Decision in Kolbe!

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04 Feb 2016 12:30 - 04 Feb 2016 13:02#1 by MXRider
Decision in Kolbe! was created by MXRider
On February 4, 2016, the court of appeals issued its decision. In a divided decision with Chief Judge Traxler and Judge Agee in the majority (Judge King dissented from this portion) the court first vacated the district court's decision upholding the AWB and the magazine limit, holding that these provisions were subject to strict scrutiny under the Second Amendment. Since the district court had applied a much less demand level of intermediate scrutiny, the court remanded the case to the district court for application of strict scrutiny in further proceedings. The case is thus not over. However, the strict scrutiny standard ruling will make it much more difficult for the State to prevail on remand. The State will have to show not only a compelling interest in public safety. Rather, as the court explained, strict scrutiny “requires the Government to prove that the restriction furthers a compelling interest and is narrowly tailored to achieve that interest” and that [t]o be narrowly tailored, the law must employ the least restrictive means to achieve the compelling government interest." Opinion page 34, citing United States v. Playboy Entertainment Group, Inc., 529 U.S. 803, 813 (2000). In contrast, intermediate scrutiny merely "requires the government to 'demonstrate . . . that there is a reasonable fit between the challenged regulation and a substantial government objective.'” (Id.). This is a *very* difficult standard to satisfy. As the dissenting opinion of Judge King noted, "though strict scrutiny may not be strict in theory, but fatal in fact,' see Adarand Constructors, Inc. v. Pena, 515 U.S. 200, 237 (1995), it is at least 'the most demanding test known to constitutional law,' see City of Boerne v. Flores, 521 U.S. 507, 534 (1997)." Dissent at page 81. Equally significant was that the panel majority expressly went into conflict with the 7th Circuit's decision in See Friedman v. City of Highland Park, 784 F.3d 406, 414 (7th Cir. 2015), and the use of intermediate scrutiny by the D.C. Circuit to sustain an AWB in Heller v. District of Columbia (“Heller II”), 670 F.3d 1244, 1252 (D.C. Cir. 2011). Indeed, the panel majority relied extensively on the dissenting opinions published in those cases.

In separate parts of the court's decision, a different majority of the panel (Judge Agee and Judge King), the court held that the exemption for retired police officers did not violate equal protection. Judge Traxler dissented from this part of the opinion. Since this was a split decision on the issues, either party may file a petition for rehearing en banc and thus seek a decision by the entire Fourth Circuit, sitting en banc. Either party may also petition for certiorari with the Supreme Court, either from the original panel decision or from any decision of the en banc court. Further review is possible. However, such review is less likely where, as here, the court did not actually declare the AWB unconstitutional -- it merely remanded for further proceedings under a new standard. The panel majority only created a circuit conflict on the applicable standard of review, it did not create a conflict in the actual holdings on the constitutionality of the AWB. Conflicts are often reviewed en banc and by the Supreme Court, but that likelihood of further review is less where there is remand like this.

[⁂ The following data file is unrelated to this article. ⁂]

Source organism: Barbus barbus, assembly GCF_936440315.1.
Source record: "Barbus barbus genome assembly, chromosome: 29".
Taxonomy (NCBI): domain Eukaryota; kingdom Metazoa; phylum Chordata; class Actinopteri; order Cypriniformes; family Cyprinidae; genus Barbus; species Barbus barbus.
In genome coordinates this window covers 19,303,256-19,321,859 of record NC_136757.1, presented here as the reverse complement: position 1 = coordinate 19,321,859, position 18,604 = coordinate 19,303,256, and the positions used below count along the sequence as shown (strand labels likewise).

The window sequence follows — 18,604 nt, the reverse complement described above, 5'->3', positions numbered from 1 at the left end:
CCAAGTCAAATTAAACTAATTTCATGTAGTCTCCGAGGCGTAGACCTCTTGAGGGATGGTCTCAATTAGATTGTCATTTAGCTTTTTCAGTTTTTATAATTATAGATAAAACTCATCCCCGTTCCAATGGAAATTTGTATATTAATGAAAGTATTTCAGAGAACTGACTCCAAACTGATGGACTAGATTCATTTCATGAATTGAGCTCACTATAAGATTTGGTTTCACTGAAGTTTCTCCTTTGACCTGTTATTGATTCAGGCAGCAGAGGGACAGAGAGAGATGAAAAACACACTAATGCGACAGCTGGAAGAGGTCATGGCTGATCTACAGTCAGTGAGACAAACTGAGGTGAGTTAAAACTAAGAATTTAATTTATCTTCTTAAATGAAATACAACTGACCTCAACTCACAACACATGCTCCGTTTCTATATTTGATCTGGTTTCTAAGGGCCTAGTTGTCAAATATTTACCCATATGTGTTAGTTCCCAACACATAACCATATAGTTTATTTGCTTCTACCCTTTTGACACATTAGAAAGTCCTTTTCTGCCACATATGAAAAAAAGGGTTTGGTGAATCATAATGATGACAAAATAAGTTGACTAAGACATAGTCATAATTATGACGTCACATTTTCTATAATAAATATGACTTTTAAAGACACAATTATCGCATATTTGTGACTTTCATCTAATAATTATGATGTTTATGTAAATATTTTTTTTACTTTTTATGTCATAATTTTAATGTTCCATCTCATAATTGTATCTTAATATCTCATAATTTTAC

Below is a .pdf of the full decision

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Last edit: 04 Feb 2016 13:02 by MXRider.

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04 Feb 2016 12:40#2 by 6Pack
Replied by 6Pack on topic Decision in Kolbe!
:beer: :banana: :beer:

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04 Feb 2016 13:45#3 by MXRider
Replied by MXRider on topic Decision in Kolbe!
Given that this has been remanded back to the lower courts demanding strict scrutiny, what are the chances of getting a stay on the laws that are in existence?

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05 Feb 2016 11:16#4 by 6Pack
Replied by 6Pack on topic Decision in Kolbe!
That would be truwly awesome.

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08 Feb 2016 20:08#5 by gs8212
Replied by gs8212 on topic Decision in Kolbe!
I'm not surprised based on the law but I still didn't think we'd get this far with the courts. Just didn't think I'd see it. I'm really really pleased and appreciate so much your keeping us in the loop, MXRider.

Does anyone know if taking exception to the 7th, and also the DC AWB, means more likely to get the high court to take a case resolving the discrepancy?

Thx again for the update. .... Greg


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09 Feb 2016 18:03#6 by dblas
Replied by dblas on topic Decision in Kolbe!

gs8212 wrote: I'm not surprised based on the law but I still didn't think we'd get this far with the courts. Just didn't think I'd see it. I'm really really pleased and appreciate so much your keeping us in the loop, MXRider.

Does anyone know if taking exception to the 7th, and also the DC AWB, means more likely to get the high court to take a case resolving the discrepancy?

Thx again for the update. .... Greg


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There is now a split on the use of strict scrutiny, but it remains to be seen if SCOTUS will take the case if a Writ is requested.

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01 Mar 2016 07:46#7 by esqappellate
Replied by esqappellate on topic Decision in Kolbe!
All: Here is our counsel's response to the AG's petition for rehearing

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